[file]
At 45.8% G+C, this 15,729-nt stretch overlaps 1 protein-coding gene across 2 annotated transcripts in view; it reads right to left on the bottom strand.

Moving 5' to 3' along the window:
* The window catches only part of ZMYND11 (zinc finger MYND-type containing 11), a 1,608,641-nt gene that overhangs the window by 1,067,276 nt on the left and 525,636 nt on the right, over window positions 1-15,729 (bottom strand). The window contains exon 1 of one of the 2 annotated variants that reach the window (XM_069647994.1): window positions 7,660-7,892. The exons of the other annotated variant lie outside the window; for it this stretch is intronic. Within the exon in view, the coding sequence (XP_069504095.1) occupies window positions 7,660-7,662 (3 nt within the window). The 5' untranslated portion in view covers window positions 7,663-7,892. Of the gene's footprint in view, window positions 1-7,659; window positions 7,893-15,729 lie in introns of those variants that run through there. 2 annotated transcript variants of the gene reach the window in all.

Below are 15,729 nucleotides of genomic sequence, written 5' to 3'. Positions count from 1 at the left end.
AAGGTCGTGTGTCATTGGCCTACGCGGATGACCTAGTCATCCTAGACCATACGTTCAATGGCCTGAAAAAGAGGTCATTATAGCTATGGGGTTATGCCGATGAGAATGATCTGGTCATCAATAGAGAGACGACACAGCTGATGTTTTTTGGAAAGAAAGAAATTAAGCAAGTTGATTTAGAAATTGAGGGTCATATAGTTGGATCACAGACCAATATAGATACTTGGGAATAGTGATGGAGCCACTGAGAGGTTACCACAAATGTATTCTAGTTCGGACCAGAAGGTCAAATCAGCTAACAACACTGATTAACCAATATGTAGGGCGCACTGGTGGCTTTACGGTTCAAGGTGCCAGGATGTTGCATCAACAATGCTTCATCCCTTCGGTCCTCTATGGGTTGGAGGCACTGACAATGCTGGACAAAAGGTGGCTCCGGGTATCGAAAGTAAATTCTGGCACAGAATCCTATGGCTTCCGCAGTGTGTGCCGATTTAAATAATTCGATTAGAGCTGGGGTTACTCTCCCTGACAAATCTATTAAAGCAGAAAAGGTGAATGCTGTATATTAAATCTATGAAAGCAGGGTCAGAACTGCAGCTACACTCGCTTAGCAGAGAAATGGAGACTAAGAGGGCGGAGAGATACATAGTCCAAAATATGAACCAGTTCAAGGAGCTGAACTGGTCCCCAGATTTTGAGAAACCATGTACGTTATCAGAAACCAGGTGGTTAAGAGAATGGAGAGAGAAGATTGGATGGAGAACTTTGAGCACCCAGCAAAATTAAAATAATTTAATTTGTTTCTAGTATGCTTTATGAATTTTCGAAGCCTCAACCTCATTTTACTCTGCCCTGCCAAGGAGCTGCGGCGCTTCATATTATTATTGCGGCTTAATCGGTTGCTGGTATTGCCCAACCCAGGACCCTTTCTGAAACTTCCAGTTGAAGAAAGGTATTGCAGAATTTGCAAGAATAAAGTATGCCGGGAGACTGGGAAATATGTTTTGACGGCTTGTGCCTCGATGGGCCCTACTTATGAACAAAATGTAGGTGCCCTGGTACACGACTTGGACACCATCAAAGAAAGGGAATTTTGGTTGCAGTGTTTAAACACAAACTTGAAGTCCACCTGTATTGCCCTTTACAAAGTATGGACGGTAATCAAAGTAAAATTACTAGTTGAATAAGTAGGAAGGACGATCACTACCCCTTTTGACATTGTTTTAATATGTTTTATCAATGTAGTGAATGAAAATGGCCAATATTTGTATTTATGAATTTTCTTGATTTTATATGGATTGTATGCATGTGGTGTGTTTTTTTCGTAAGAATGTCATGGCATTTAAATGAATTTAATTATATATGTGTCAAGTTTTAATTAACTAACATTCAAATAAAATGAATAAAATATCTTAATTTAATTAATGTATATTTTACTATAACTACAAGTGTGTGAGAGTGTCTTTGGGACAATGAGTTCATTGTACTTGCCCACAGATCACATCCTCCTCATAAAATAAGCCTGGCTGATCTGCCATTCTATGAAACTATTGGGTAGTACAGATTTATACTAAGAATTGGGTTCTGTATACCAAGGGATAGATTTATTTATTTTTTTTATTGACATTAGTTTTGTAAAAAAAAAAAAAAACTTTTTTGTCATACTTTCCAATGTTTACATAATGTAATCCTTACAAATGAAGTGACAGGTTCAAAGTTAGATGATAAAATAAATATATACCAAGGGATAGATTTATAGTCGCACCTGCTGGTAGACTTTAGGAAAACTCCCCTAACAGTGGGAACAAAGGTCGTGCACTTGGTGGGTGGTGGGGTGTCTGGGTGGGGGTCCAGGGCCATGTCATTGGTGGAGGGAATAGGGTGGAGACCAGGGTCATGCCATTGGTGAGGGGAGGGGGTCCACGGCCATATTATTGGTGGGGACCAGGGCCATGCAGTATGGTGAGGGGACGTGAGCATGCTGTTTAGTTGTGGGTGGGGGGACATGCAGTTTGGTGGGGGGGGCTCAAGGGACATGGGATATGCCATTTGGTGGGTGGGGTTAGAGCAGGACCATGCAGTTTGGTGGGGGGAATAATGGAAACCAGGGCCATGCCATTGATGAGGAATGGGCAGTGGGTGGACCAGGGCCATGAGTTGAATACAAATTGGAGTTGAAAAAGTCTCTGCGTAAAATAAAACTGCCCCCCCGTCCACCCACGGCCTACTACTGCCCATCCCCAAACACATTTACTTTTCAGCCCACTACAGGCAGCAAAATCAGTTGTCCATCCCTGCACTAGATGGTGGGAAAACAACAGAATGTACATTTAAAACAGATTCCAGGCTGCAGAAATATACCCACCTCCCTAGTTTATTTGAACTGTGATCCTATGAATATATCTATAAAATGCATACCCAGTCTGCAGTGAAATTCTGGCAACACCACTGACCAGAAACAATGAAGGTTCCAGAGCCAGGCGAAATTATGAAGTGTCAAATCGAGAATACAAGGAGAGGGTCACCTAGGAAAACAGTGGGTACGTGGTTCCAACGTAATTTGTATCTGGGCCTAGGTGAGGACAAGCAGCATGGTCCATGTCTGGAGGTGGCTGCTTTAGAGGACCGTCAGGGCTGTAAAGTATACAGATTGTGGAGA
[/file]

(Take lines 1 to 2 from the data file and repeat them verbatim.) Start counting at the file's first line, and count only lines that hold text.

At 45.8% G+C, this 15,729-nt stretch overlaps 1 protein-coding gene across 2 annotated transcripts in view; it reads right to left on the bottom strand.

Moving 5' to 3' along the window: